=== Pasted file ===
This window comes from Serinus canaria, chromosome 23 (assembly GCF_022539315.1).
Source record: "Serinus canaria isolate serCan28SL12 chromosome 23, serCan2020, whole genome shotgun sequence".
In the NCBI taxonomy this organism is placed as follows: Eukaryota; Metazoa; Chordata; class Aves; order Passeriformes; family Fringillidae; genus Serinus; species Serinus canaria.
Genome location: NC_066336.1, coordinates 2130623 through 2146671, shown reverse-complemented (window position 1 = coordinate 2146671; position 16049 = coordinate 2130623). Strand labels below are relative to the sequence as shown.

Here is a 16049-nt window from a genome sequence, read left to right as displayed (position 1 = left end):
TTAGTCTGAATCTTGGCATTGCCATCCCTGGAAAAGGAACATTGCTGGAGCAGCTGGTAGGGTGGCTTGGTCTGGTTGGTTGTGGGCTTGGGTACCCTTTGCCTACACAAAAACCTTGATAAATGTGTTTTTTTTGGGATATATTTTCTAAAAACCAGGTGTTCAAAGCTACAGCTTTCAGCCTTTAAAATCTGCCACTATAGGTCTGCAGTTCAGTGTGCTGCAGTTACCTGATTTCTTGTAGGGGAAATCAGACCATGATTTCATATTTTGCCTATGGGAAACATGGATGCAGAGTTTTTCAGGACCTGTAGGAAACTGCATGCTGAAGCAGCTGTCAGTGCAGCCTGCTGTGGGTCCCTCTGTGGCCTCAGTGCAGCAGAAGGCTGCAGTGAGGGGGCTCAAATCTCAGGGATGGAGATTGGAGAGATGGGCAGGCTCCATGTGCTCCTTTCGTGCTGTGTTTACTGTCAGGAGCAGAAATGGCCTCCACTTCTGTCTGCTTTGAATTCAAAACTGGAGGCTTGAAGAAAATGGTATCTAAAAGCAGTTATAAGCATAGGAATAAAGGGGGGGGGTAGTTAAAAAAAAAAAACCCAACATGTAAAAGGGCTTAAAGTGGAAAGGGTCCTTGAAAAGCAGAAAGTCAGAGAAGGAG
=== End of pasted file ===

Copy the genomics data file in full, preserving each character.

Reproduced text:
This window comes from Serinus canaria, chromosome 23 (assembly GCF_022539315.1).
Source record: "Serinus canaria isolate serCan28SL12 chromosome 23, serCan2020, whole genome shotgun sequence".
In the NCBI taxonomy this organism is placed as follows: Eukaryota; Metazoa; Chordata; class Aves; order Passeriformes; family Fringillidae; genus Serinus; species Serinus canaria.
Genome location: NC_066336.1, coordinates 2130623 through 2146671, shown reverse-complemented (window position 1 = coordinate 2146671; position 16049 = coordinate 2130623). Strand labels below are relative to the sequence as shown.

Here is a 16049-nt window from a genome sequence, read left to right as displayed (position 1 = left end):
TTAGTCTGAATCTTGGCATTGCCATCCCTGGAAAAGGAACATTGCTGGAGCAGCTGGTAGGGTGGCTTGGTCTGGTTGGTTGTGGGCTTGGGTACCCTTTGCCTACACAAAAACCTTGATAAATGTGTTTTTTTTGGGATATATTTTCTAAAAACCAGGTGTTCAAAGCTACAGCTTTCAGCCTTTAAAATCTGCCACTATAGGTCTGCAGTTCAGTGTGCTGCAGTTACCTGATTTCTTGTAGGGGAAATCAGACCATGATTTCATATTTTGCCTATGGGAAACATGGATGCAGAGTTTTTCAGGACCTGTAGGAAACTGCATGCTGAAGCAGCTGTCAGTGCAGCCTGCTGTGGGTCCCTCTGTGGCCTCAGTGCAGCAGAAGGCTGCAGTGAGGGGGCTCAAATCTCAGGGATGGAGATTGGAGAGATGGGCAGGCTCCATGTGCTCCTTTCGTGCTGTGTTTACTGTCAGGAGCAGAAATGGCCTCCACTTCTGTCTGCTTTGAATTCAAAACTGGAGGCTTGAAGAAAATGGTATCTAAAAGCAGTTATAAGCATAGGAATAAAGGGGGGGGGTAGTTAAAAAAAAAAAACCCAACATGTAAAAGGGCTTAAAGTGGAAAGGGTCCTTGAAAAGCAGAAAGTCAGAGAAGGAG